BETHLEHEM In the spring of 1943, one of the most unique and yet little-publicized battles of World War II occurred near the former Soviet territory of the Aleutian Islands.
On the morning of March 27 in the northern area of the Pacific Ocean, the heavy cruiser Salt Lake City was commanded on a mission to escort a light cruiser and four destroyer ships to stop Japanese vessels from providing supplies to one of their bases in the Aleutian Islands of Alaska. The result of the blockade was the Battle of the Komandorski Islands, one of the longest naval battles of the war.
On the 69th anniversary of the battle, one Delmar resident told his experiences of being on the Salt Lake City.
“I don’t know how many battles I was in, but I was in almost every naval battle of the war except the Battle of Midway and those in the Philippines,” said Adolph “A.J.” Krenn, now 89 years old.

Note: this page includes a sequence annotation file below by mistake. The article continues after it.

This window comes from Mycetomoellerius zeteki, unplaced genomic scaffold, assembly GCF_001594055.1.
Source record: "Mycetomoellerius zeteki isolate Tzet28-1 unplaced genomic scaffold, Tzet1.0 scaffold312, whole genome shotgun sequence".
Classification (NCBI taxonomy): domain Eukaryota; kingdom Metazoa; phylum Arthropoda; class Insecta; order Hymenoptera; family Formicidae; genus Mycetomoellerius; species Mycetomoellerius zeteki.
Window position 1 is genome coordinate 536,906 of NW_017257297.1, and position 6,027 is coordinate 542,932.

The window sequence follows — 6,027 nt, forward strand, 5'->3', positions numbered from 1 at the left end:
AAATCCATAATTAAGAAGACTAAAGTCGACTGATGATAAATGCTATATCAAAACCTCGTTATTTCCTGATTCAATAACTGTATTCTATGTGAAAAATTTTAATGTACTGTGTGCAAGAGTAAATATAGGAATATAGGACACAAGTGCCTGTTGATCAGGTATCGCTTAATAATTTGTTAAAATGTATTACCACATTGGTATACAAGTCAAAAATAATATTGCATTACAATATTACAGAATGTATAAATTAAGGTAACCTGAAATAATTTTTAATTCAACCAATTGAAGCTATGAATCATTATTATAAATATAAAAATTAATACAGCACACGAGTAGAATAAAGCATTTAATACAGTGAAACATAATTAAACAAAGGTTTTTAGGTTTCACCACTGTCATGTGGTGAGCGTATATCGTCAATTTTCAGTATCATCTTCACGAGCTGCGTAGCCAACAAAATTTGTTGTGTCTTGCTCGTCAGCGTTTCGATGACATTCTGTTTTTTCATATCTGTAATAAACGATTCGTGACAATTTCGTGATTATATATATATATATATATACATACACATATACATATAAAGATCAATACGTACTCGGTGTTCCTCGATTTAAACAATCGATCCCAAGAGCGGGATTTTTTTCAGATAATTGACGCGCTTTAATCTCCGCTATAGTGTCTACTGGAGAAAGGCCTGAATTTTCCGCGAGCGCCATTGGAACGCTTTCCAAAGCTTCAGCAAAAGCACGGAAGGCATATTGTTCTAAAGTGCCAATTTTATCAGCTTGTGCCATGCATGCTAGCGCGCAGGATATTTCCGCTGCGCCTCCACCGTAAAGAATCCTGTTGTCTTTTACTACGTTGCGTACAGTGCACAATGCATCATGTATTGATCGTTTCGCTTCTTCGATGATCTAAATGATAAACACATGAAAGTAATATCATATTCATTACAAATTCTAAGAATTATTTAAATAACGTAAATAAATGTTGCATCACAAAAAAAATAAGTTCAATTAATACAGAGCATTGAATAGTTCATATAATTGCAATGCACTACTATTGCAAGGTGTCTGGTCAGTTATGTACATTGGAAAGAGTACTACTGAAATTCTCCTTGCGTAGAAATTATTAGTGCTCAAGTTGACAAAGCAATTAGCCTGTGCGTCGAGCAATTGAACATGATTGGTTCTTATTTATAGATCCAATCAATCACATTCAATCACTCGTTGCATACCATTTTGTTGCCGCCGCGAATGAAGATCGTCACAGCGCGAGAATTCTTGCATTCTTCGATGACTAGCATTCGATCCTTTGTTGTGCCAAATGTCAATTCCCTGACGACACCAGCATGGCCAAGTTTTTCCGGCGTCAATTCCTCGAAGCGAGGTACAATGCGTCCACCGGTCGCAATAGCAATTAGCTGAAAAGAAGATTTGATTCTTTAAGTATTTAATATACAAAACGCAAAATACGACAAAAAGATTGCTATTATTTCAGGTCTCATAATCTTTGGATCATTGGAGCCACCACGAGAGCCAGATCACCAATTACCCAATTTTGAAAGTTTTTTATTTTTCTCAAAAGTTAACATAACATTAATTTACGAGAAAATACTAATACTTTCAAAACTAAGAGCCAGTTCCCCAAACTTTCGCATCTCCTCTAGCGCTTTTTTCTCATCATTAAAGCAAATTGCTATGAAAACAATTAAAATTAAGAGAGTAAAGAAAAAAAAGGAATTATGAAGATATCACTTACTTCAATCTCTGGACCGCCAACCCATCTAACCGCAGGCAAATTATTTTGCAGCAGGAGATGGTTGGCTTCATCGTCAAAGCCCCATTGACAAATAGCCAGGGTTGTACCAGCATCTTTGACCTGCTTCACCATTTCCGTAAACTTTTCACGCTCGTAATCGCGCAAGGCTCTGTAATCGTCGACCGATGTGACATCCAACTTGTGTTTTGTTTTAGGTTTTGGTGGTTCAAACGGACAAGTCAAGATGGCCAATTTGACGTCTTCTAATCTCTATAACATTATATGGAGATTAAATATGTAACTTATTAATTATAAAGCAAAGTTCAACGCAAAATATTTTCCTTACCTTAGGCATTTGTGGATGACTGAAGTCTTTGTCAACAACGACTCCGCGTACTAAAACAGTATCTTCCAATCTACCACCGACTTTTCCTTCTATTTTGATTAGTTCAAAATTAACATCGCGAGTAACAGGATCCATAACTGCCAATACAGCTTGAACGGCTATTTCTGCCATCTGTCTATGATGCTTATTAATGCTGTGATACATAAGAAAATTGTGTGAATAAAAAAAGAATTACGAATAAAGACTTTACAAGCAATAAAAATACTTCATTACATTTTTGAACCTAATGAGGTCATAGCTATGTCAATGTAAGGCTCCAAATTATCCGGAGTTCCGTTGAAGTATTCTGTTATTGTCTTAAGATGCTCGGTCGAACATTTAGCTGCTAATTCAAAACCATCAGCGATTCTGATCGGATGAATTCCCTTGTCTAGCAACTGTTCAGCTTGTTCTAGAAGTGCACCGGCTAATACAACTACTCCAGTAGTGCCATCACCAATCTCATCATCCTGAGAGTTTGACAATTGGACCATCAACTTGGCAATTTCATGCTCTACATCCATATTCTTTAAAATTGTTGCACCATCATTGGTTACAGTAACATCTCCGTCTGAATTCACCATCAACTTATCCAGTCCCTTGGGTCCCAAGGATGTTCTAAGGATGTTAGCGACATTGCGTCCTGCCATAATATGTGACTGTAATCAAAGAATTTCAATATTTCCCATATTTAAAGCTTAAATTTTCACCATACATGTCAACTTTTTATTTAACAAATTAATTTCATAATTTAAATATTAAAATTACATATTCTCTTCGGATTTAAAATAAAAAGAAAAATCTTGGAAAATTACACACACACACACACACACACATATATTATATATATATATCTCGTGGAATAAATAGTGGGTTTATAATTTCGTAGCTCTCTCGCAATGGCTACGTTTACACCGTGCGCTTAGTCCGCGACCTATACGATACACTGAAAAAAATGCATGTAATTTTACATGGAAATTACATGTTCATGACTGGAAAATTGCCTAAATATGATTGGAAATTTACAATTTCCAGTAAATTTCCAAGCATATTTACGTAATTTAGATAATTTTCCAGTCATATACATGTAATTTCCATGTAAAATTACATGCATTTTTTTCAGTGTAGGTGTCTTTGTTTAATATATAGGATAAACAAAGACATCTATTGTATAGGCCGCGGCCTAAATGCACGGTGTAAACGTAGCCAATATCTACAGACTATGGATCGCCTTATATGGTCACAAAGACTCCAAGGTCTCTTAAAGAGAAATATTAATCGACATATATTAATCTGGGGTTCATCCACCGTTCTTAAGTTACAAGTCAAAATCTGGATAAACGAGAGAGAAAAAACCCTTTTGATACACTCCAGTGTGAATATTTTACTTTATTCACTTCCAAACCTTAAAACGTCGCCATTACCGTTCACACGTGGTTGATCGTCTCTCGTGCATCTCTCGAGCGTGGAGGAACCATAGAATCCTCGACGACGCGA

Krenn was originally from Hamden, Conn. He volunteered to enter the Navy at the age of 18 in October of 1940.
“I was of draft age, you see, and I figured I could not picture myself jumping into fox holes, so I volunteered with the Navy for six years,” he said.
After training, he was assigned to the USS West Virginia, a battleship with the home port of Long Beach, Calif. He was there one year, until the ship’s home port was transferred to Pearl Harbor. “Things were heating up by that point with the Japanese,” he said.
On Dec. 7, 1941, the day of the attack on Pearl Harbor, Krenn was aboard the ship at his station when it was struck by a torpedo. He was blown overboard and for a minute was in a daze, before he could swim to Ford Island. The battleship was struck by six torpedoes in all.